Preservation > Introduction

Definition

Note: In this survey, "preservation" is considered a process, not a treatment (see Treatment section) as considered in the Secretary's Standards. As such, the NPS definition, below, has been edited and revised to include new construction as part of this process: the continuum of ongoing stewardship (see Stewardship section) and preservation.

"Preservation is defined as the act or process of applying measures necessary to sustain the existing form, integrity, and materials of an historic property. Work, including preliminary measures to protect and stabilize the property, generally focuses upon the ongoing maintenance and repair of historic materials and features rather than extensive replacement and new construction. New exterior additions are not within the scope of this treatment; however, the limited and sensitive upgrading of mechanical, electrical, and plumbing systems and other code-required work to make properties functional is appropriate within a preservation project." [Editorial changes for this survey.]

Standards and Guidelines for the Treatment of Historic Properties, Secretary of the Interior, National Park Service

"Preservation means maintaining the fabric of a place in its existing state and retarding deterioration."

Australia ICOMOS Burra Charter, 1999, Australia ICOMOS

"Preservation: All actions taken to retard deterioration of, or to prevent damage to, cultural property. Preservation involves management of the environment and of the conditions of use, and may include treatment in order to maintain a cultural property, as nearly as possible, in a stable physical condition. With respect to material valued exclusively for its information content, for example some archival material, preservation may include reformatting."

D. Glossary, Code of Ethics, Canadian Association for Conservation of Cultural Property and of the Canadian Association of Professional Conservators

Resources

Ch. 3: Preservation: Getting Started (download PDF format file), Part I, Museum Collections, Museum Handbook, Museum Management Program, National Park Service.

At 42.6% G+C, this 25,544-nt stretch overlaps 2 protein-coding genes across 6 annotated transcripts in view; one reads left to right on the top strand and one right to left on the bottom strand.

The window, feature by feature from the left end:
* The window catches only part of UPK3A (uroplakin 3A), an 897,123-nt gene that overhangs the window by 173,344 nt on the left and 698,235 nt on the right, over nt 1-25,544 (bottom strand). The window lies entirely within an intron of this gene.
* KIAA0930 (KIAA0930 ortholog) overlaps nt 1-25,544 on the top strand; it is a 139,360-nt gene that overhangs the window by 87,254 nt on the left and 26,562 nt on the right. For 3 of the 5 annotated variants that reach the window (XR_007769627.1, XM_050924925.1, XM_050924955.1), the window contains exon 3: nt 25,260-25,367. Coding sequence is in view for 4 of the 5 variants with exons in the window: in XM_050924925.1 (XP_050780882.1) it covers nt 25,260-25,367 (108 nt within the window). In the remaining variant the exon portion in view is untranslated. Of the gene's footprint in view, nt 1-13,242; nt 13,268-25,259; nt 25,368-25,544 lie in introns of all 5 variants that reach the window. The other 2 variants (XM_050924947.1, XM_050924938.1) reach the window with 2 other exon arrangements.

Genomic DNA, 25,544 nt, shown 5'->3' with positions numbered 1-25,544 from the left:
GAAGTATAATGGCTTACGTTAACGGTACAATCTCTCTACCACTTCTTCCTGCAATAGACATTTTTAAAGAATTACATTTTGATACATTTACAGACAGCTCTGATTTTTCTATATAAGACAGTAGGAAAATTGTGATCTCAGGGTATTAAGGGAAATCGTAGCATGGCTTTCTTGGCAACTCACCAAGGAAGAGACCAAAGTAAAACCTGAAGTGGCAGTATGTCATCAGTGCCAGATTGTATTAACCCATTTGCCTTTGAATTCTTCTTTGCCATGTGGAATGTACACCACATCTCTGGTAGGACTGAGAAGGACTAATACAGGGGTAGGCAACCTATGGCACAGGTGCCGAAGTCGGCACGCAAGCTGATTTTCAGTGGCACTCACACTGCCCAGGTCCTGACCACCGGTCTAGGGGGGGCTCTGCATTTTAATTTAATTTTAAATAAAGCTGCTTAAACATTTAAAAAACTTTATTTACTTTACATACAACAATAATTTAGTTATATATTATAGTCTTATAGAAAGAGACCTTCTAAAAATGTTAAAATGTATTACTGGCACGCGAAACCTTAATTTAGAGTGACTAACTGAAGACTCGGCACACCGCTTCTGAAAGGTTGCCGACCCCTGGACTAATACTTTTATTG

Framework for the Preservation of Museum Collections Wall Chart, published by the Asociaciòn para la Conservaciòn del Patrimnio Cultural de las Américas and the Library of Congress, under licence from the Canadian Conservation Institute. Available at Preventive Conservation and the Care of Collections.

This chart outlines various methods that can be used to avoid or control potential deterioration of museum objects. The rows list nine agents of deterioration (direct physical forces: thieves, vandals, displacers; fire; water; pests; contaminants; radiation; incorrect temperature and incorrect relative humidity), while the columns present three different levels at which the agent deterioration can be controlled. The procedures column outlines actions that can be taken.

Framework for Preservation of Museum Collections, Canadian Conservation Institute.

The Framework for Preservation of Museum Collections outlines various methods that can be used to avoid or control potential deterioration to museum objects. This online version is based on the popular wall chart available from CCI.

The rows list nine agents of deterioration that affect museum objects, and include the type of damage that each can cause. The first five agents (direct physical forces; thieves, vandals, and displacers; fire; water; and pests) are widespread throughout the world. The last four agents (contaminants; radiation; incorrect temperature; and incorrect relative humidity) are of particular concern to museums. The agents are listed in rough order of importance according to their potential for damaging artifacts. Each term chosen describes a destructive agent. For example, "temperature" in and of itself does not cause damage, but "incorrect temperature" does.